Speech codes and other restrictions became popular in the late 1980s and early 1990s as campuses looked for ways to address the growing number of racial minorities on campus, along with concerns about sexual harassment. By the mid-1990s, after several courts ruled that certain campus speech bans were unconstitutional, many schools withdrew those policies.
Since then, racial slurs and other incidents have persisted. In 2001, the latest year for which statistics are available, the FBI received 987 reports of hate crimes and incidents at schools and college campuses -- about 10% of all hate incidents that year.
And ''the level of discourse in the outside world has become more confrontational,'' says Roger Williams University Provost Edward Kavanagh, whose Bristol, R.I., campus temporarily froze funding for a College Republicans newspaper this month. Kavanagh objected to its Sept. 30 edition, which featured a series of articles opposed to homosexuality, including a description of a crime in which a seventh-grade boy was raped and sodomized. He vowed to strengthen oversight of future publications.
But junior Jason Mattera, 20, an editor of the paper, says, ''You're not automatically a bigot if you don't agree with (homosexuality). What they're essentially doing is silencing the only conservative voice here on campus.''
The administrative response is typical, some say. Indeed, many schools, including the University of Virginia and Harvard Law School, created task forces in the past year in response to similar incidents on their campuses.
In the process, says David French, the lawyer representing the Shippensburg students, speech codes have reappeared -- though often disguised as anti-harassment statements or non-discrimination policies.
Today, FIRE estimates that two-thirds of colleges have speech codes. Other experts disagree: In a recent study of 100 randomly selected institutions, George Mason University professor Jon Gould found that 30% of institutions have a policy that restricts hate speech, but less than 10% would be unconstitutional.
Campuses say civility is the goal
Campus officials say their goal is not to stifle students but to promote civil discourse. ''What we attempt to do is try to create a civil democracy, where everybody is respected,'' Shippensburg President Anthony Ceddia says.
Since 1990, he says, the campus has pledged a commitment to racial tolerance, cultural diversity and social justice, and since 2000, it has required students to take a course that meets a diversity requirement. Students also are strongly encouraged to attend university-funded ''Art of Being'' programs, which highlight a particular culture -- Jewish, African-American and Asian-American were among those offered this semester.
Some students welcome the programs. In a column in the student newspaper, opinion editor Christopher Kirkhoff lauded Ceddia for ''stressing the danger of prejudice and the administration's intolerance'' for homophobia, which he said ''is running rampant on this campus.''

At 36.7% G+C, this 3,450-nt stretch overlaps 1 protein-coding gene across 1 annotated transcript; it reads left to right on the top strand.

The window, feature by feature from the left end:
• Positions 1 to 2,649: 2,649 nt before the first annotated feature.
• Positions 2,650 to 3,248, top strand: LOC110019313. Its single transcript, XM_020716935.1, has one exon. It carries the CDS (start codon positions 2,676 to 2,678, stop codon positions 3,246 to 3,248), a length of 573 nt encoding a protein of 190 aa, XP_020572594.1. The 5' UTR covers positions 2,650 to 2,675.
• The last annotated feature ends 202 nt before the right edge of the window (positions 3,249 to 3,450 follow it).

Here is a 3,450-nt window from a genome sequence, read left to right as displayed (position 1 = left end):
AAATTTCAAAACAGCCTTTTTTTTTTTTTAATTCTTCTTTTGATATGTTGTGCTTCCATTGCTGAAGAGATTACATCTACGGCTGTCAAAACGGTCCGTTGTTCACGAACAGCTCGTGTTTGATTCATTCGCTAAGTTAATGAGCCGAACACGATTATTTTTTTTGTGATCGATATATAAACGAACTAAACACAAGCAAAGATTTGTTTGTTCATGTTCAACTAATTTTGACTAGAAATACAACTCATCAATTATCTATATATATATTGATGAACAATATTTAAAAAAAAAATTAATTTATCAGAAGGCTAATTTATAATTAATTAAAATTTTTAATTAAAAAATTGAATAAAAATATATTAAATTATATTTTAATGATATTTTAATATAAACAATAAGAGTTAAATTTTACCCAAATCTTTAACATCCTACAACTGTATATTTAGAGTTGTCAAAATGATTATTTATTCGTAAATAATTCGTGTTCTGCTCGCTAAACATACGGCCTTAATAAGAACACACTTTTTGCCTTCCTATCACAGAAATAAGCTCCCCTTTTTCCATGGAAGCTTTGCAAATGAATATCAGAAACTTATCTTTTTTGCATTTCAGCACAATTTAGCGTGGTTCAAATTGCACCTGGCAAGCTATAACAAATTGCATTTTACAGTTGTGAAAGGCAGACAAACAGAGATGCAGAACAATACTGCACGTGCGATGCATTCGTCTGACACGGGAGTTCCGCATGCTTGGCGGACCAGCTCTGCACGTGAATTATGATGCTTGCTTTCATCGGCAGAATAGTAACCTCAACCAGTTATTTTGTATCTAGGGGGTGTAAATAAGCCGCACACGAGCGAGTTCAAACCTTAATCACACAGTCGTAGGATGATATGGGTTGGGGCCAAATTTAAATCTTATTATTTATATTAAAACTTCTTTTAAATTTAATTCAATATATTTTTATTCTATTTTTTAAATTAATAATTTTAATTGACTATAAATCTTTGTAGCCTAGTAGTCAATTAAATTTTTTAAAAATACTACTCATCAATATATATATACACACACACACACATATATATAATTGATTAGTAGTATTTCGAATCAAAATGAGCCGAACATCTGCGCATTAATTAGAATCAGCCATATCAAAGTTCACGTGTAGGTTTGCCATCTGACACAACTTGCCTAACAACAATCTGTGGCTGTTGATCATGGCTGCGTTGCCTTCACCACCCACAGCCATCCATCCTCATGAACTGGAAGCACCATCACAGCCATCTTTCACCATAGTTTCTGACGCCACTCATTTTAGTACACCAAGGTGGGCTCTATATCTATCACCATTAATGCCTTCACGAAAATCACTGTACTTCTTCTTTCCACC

But French says that, taken together, a number of Shippensburg's campus policies, while never enforced, dampened his clients' ability to express themselves. One sentence in the conduct code, for example, suggests that student expression should not ''provoke, harass, intimidate or harm'' another. But ''if you're part of an intellectual minority, it's difficult for your speech not to provoke,'' he says.
The Bush administration, too, has weighed in. Key officials notified colleges and universities in August that federal civil rights regulations ''do not require or prescribe speech, conduct, or harassment codes that impair the exercise of rights protected under the First Amendment.''
For now, at least, the courts appear to side with the students. A U.S. district judge ruled last year that a policy at the University of Houston unfairly gave administrators ''unfettered discretion'' in deciding what events could be held outside designated speech zones on campus. In June, administrators said they would drop some restrictions and pay $93,000 in attorneys' fees to settle a lawsuit by student abortion protesters.
And in September, a U.S. district judge said Shippensburg's conduct codes, though well-intentioned, ''could certainly be used to truncate debate and free expression by students.'' He encouraged campus administrators to revise seven sentences in their policies.
The anti-speech-code crowd hopes the momentum will continue as more students join the fight. ''Now they know they can win,'' FIRE's Halvorssen says.
But for their part, some students say they have more modest goals. ''I'm not looking to pick a fight,'' says Joe Jones, 22, a senior at the University of North Carolina at Chapel Hill and member of a Christian group. ''I want the freedom to say what I want to say.''Cover storyCover story